https://www.eurogamer.net/articles/digitalfoundry-2020-inside-xbox-series-x-full-specs

    Well, we just heard from said system team directly.
     
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  4. Arnold Beckenbauer

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  5. see colon

    see colon All Ham & No Potatos
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    An APU without the GPU part? Wouldn't that just be a CPU?
     
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  6. ToTTenTranz

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    I can't open anything intelligible to me from that link, but couldn't it be a Series S SoC instead?
    All they had to do was place 2*16Gbit chips in clamshell for each channel to reach 16GB GDDR6, and for a GPU-less SoC that's already more than enough bandwidth for the CPU cores alone.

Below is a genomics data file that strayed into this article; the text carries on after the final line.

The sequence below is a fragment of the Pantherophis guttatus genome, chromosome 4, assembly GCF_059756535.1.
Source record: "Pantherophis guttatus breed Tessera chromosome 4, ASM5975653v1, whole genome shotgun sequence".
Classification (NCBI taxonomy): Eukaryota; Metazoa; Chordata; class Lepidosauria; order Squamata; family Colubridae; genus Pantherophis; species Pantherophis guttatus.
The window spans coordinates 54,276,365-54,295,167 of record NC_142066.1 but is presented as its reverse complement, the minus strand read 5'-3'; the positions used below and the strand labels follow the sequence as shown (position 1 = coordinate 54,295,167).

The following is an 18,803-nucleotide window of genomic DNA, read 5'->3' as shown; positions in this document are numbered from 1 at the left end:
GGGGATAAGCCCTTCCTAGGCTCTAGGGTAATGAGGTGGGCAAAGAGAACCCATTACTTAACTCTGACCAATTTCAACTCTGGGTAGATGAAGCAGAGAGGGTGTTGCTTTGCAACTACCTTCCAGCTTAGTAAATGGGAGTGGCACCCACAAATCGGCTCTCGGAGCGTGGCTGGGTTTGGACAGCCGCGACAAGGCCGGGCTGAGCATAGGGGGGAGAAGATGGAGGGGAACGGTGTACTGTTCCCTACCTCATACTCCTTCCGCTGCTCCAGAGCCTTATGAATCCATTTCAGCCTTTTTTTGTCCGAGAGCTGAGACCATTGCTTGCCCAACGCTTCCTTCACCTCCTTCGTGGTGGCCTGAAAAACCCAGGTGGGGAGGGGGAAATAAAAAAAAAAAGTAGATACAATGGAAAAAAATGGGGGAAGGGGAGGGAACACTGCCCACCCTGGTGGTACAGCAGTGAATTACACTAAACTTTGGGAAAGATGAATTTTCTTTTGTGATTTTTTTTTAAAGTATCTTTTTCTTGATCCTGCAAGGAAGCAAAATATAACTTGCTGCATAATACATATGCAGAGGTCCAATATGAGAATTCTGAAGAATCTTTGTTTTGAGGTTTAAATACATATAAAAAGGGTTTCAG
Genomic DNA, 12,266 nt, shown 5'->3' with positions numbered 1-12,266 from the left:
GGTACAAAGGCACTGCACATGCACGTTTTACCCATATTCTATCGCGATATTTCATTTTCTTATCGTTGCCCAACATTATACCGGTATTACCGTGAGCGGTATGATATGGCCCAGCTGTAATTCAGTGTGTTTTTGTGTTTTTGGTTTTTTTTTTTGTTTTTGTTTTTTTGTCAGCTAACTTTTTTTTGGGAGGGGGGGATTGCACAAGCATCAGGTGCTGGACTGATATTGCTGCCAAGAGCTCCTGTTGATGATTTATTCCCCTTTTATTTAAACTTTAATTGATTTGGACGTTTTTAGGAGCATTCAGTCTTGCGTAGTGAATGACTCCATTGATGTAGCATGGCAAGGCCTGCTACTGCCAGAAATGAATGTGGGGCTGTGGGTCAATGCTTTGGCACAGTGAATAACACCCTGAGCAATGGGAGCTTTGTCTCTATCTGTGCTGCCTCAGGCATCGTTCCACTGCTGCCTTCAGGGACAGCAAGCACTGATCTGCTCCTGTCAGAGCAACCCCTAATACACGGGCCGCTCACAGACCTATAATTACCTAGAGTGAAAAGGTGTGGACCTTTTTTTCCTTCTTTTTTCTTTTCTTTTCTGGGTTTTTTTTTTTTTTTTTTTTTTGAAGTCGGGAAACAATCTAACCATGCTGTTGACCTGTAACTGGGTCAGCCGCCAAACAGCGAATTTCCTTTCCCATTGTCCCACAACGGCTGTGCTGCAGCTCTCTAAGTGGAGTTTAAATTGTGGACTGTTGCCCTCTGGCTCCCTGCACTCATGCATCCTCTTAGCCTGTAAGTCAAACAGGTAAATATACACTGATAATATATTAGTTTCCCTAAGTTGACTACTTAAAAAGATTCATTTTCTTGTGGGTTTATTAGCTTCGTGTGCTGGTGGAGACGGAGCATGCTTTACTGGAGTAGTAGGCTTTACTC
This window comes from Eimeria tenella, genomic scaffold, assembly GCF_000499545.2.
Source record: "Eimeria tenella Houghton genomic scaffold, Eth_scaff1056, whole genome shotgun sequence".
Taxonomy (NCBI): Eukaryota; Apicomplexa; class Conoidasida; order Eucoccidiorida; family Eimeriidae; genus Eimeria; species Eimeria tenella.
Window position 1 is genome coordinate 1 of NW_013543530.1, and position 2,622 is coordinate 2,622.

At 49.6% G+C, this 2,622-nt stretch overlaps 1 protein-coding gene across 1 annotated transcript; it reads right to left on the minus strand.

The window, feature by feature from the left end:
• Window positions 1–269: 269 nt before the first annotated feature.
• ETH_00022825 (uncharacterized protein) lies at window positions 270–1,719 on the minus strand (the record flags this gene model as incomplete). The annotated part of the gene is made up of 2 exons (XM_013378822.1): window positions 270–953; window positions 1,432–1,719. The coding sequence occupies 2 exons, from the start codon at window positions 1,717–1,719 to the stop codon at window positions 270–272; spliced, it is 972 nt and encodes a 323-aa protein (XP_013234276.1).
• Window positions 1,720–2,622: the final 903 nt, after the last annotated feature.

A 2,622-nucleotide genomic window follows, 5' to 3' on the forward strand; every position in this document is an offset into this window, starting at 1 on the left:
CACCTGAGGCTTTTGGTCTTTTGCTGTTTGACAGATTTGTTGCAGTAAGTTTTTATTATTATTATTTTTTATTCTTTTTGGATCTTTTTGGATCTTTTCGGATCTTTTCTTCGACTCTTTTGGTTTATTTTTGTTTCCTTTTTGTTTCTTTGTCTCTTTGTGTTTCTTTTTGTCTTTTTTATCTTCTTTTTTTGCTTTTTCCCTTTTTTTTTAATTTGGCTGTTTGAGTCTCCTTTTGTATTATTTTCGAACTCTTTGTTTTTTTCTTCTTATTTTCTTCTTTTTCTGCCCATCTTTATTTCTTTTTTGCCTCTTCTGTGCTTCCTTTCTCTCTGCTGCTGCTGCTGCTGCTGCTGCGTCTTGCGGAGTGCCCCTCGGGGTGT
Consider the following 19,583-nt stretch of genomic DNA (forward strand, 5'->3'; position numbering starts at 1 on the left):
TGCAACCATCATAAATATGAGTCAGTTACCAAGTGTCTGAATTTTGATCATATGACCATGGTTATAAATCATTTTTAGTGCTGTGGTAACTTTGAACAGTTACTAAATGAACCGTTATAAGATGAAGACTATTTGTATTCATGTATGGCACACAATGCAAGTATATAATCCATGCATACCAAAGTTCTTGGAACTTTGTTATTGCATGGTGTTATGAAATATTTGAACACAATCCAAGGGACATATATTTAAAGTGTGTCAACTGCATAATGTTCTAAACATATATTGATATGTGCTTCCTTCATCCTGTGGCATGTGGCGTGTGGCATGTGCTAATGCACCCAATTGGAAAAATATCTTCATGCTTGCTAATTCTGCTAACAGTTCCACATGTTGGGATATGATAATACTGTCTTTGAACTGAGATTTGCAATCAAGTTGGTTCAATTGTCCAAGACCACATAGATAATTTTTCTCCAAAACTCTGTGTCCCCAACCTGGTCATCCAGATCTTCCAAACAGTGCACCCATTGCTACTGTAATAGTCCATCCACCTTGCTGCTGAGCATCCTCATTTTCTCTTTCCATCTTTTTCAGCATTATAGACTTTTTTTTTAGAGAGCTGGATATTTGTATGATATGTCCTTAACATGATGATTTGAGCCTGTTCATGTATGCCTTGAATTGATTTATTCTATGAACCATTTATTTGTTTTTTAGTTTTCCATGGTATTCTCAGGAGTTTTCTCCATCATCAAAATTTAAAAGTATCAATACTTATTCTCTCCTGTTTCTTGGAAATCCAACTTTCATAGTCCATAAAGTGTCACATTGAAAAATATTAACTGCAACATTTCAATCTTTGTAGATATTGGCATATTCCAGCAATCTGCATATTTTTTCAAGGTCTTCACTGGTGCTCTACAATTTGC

But the GPU-less part is intriguing. For all I know the Series SoCs only have 2x PCIe 4.0 lanes for storage, so it's either for a headless datacenter or it has only 2 lanes of PCIe 4.0 for a dGPU and then any local storage would need to use USB.
     
  7. Kaotik

    Kaotik Drunk Member
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    AMD already abandoned the APU term anyway. Regardless, it obviously has the GPU, it's just disabled for one reason or another.

    One of the marketing images confirm 10 chip memory config around the SoC just like XSX